A study of primary school students in the Netherlands conducted by Oxford University finds students made little to no progress during distance learning last spring. Researchers used the results of the standardized Cito tests, which are administered to students in grades four to seven twice during the school year, and measure achievement in math, spelling and reading. Researchers found students progressed an average of 20 percent less this year as compared to prior years. Given that schools were closed for in-person instruction for about a fifth of the school year, the researchers posit that the students experienced little or no achievement gains during distance learning. Students with less-educated parents had the smallest learning gains. The Dutch Education Inspectorate declined to comment on the results and said that it would be releasing its own study of learning loss during this period. Read more from NL Times.
Wang Denfeng, head of the department of physical, health and arts education at the Ministry of Education, said that China will increase required scores on the physical exercise test to the same level as those of Chinese, math and English on high school entrance exams this year. All students in China take these entrance exams. Wang also said that China will add tests of students’ arts abilities, such as music, painting, calligraphy, dance and drama, to the high school entrance exams by 2022, a practice already underway in six provinces. Guidelines suggested that primary and middle schools add more facilities and faculty for physical and arts education and improve curriculum design for these subjects in primary and lower secondary school. The goal is to increase the importance of physical education and the arts in school. For more, see China Daily.
The Ministry of Education and Culture announced the Right to Learn program to increase equity in basic education (kindergarten through 9th grade) and early childhood education and care, allocating over €300 million (US$354.9 million) over two years. The basic education program will focus on narrowing and preventing learning gaps due to the socioeconomic background, immigrant background or gender of students. It will include reduced class size for early primary school children, a focus on literacy and more extensive training for teachers and school principals. The early childhood education and care program will focus on increasing participation in early learning programs, introduce a two-year pre-primary education pilot, better integrate pre-primary and primary education, increase early language learning and promote welfare of students. Education Minister Li Ansersson said: “Early childhood education and care of high quality is an effective instrument for narrowing learning gaps.” For more see the Ministry of Education and Culture.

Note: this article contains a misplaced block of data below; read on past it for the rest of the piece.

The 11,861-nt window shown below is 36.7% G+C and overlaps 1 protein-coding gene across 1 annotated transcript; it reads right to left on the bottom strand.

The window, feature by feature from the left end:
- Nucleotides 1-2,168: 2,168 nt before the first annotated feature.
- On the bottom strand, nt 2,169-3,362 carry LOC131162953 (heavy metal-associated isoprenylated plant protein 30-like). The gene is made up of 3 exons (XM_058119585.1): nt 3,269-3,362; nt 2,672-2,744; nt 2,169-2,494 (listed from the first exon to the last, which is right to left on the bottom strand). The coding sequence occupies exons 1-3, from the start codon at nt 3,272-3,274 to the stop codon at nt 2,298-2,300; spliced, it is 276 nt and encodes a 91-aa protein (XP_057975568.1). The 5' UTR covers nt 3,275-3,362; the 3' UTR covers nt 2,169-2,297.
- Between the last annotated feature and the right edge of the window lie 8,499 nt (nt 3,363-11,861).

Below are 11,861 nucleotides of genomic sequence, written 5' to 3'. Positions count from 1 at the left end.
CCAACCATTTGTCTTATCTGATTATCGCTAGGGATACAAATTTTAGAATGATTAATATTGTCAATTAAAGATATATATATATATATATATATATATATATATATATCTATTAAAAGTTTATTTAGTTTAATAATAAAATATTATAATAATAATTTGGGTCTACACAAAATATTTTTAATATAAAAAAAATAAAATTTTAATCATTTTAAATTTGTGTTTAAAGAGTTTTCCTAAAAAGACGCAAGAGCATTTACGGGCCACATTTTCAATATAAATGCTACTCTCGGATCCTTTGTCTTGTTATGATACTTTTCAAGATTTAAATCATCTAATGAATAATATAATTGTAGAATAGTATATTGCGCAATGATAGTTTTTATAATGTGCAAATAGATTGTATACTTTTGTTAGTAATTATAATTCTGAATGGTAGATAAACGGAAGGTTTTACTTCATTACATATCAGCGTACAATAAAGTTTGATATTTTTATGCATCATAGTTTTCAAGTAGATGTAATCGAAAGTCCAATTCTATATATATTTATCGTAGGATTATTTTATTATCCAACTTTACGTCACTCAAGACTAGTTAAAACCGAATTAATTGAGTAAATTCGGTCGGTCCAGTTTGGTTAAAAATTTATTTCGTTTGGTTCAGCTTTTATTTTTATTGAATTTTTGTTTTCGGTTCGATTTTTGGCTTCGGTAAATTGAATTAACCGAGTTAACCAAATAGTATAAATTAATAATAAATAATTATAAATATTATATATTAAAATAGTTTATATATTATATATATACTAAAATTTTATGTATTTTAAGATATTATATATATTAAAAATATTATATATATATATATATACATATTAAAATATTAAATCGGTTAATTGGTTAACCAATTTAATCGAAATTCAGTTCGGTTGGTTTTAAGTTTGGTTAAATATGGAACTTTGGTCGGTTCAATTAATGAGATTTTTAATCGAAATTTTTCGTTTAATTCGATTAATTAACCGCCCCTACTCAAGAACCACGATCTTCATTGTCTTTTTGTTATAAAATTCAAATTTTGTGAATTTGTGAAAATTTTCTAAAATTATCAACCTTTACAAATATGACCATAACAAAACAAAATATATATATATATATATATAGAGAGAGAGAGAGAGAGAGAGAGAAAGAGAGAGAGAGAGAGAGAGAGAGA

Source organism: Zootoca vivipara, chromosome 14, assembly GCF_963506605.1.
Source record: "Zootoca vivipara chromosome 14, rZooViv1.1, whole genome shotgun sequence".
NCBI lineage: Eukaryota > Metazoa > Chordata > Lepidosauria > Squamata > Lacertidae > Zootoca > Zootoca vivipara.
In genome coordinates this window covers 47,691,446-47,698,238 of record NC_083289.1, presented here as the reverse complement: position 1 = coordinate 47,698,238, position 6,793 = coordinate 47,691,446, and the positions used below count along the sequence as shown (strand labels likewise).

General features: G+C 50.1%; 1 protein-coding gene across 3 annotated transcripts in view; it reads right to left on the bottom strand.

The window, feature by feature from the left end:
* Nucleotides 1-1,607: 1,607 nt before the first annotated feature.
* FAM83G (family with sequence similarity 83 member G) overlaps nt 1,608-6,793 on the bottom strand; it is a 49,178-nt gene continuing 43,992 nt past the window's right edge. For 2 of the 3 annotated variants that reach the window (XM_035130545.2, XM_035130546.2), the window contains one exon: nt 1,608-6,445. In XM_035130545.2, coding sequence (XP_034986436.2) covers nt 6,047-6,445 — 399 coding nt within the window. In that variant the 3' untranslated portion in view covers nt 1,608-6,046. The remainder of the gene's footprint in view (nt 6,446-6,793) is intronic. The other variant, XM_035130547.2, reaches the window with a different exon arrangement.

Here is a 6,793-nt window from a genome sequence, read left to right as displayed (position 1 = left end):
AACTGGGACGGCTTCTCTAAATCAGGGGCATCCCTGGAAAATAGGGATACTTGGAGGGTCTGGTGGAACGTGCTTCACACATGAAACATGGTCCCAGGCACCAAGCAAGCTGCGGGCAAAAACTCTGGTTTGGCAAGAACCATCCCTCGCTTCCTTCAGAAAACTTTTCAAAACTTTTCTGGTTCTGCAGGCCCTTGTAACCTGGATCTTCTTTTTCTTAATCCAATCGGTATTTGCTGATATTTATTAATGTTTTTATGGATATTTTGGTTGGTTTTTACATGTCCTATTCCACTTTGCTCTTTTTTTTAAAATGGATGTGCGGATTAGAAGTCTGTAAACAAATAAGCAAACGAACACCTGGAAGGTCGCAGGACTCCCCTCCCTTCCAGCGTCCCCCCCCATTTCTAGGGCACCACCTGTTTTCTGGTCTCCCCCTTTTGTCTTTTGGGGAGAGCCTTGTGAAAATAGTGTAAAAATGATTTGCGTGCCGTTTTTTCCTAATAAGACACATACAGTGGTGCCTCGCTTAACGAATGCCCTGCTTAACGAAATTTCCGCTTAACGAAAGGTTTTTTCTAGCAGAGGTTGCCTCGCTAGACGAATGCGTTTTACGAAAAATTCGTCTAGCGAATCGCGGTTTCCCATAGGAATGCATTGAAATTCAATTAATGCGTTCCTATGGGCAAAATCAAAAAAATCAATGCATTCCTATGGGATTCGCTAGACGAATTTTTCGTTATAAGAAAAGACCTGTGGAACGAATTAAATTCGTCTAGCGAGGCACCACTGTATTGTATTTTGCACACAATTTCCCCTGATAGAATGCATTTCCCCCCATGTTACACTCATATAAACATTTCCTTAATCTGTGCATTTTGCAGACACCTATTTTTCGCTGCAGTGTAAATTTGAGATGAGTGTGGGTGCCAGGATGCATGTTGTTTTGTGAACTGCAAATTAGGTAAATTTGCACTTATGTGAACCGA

A draft update of the kindergarten to fourth grade social studies curriculum proposed by a panel appointed by the United Conservative Party (UPC) government has raised concerns in Alberta. The proposals delay indigenous history until high school, prioritize ancient rather than modern history and require the memorization of many more historical facts than in the current curriculum. Melissa Purcell, a spokesperson for the Alberta Teachers Association, questioned the removal of modern indigenous history from the curriculum and suggested that “…the recommendations perpetuate systemic racism by whitewashing the (draft) curriculum.” Education Minister Adriana LaGrange told reporters that the government was committed to truth and reconciliation and ensuring that indigenous history, including recent history, would be included in the elementary curriculum. She also reminded reporters that the panel was only providing recommendations to be considered. For more, see CBC Canada.
The Poland Council of Ministers announced a new “Active blackboard” program. An initial round of 2020 government funding will support school purchases of laptops and equipment to enable sound and voice processing to assist with distance learning. The Active blackboard program was created in acknowledgement that a key task of a modern school is to develop students’ digital competences to prepare them for life in an information-based, technology-driven society. The government has allocated a total of USD$92 million for the program which will be implemented in the years 2020-2024. After the 2020 round, the program will focus on upgrading computer equipment for institutions that educate students with special educational needs. These institutions will be able to retrofit equipment, teaching aids and tools for therapy. Read more in the statement from the Ministry of National Education here.